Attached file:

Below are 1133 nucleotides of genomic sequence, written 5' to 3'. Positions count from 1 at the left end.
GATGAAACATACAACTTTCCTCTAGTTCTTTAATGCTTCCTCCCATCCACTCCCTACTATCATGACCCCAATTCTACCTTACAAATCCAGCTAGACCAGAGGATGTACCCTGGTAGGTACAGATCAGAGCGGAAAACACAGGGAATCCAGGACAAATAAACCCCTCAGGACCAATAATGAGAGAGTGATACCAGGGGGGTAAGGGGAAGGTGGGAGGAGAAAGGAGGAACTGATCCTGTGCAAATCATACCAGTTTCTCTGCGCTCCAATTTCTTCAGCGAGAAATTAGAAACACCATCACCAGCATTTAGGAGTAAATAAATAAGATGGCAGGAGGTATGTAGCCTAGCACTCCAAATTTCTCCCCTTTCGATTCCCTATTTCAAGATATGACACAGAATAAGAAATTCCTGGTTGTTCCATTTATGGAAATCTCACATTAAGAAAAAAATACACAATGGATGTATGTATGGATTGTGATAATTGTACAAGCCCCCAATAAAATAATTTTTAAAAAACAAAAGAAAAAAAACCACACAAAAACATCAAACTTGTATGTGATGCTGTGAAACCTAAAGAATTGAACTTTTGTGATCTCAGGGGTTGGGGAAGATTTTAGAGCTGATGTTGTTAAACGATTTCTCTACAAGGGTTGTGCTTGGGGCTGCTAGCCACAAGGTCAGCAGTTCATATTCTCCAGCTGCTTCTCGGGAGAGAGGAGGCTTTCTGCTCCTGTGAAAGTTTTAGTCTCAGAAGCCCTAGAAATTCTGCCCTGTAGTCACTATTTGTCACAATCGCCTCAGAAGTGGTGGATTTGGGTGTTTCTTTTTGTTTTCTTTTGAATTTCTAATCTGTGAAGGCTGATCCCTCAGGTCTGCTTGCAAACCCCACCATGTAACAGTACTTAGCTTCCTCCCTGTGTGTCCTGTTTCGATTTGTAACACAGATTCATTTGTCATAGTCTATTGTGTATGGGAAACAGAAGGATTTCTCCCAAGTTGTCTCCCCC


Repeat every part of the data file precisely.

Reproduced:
Below are 1133 nucleotides of genomic sequence, written 5' to 3'. Positions count from 1 at the left end.
GATGAAACATACAACTTTCCTCTAGTTCTTTAATGCTTCCTCCCATCCACTCCCTACTATCATGACCCCAATTCTACCTTACAAATCCAGCTAGACCAGAGGATGTACCCTGGTAGGTACAGATCAGAGCGGAAAACACAGGGAATCCAGGACAAATAAACCCCTCAGGACCAATAATGAGAGAGTGATACCAGGGGGGTAAGGGGAAGGTGGGAGGAGAAAGGAGGAACTGATCCTGTGCAAATCATACCAGTTTCTCTGCGCTCCAATTTCTTCAGCGAGAAATTAGAAACACCATCACCAGCATTTAGGAGTAAATAAATAAGATGGCAGGAGGTATGTAGCCTAGCACTCCAAATTTCTCCCCTTTCGATTCCCTATTTCAAGATATGACACAGAATAAGAAATTCCTGGTTGTTCCATTTATGGAAATCTCACATTAAGAAAAAAATACACAATGGATGTATGTATGGATTGTGATAATTGTACAAGCCCCCAATAAAATAATTTTTAAAAAACAAAAGAAAAAAAACCACACAAAAACATCAAACTTGTATGTGATGCTGTGAAACCTAAAGAATTGAACTTTTGTGATCTCAGGGGTTGGGGAAGATTTTAGAGCTGATGTTGTTAAACGATTTCTCTACAAGGGTTGTGCTTGGGGCTGCTAGCCACAAGGTCAGCAGTTCATATTCTCCAGCTGCTTCTCGGGAGAGAGGAGGCTTTCTGCTCCTGTGAAAGTTTTAGTCTCAGAAGCCCTAGAAATTCTGCCCTGTAGTCACTATTTGTCACAATCGCCTCAGAAGTGGTGGATTTGGGTGTTTCTTTTTGTTTTCTTTTGAATTTCTAATCTGTGAAGGCTGATCCCTCAGGTCTGCTTGCAAACCCCACCATGTAACAGTACTTAGCTTCCTCCCTGTGTGTCCTGTTTCGATTTGTAACACAGATTCATTTGTCATAGTCTATTGTGTATGGGAAACAGAAGGATTTCTCCCAAGTTGTCTCCCCC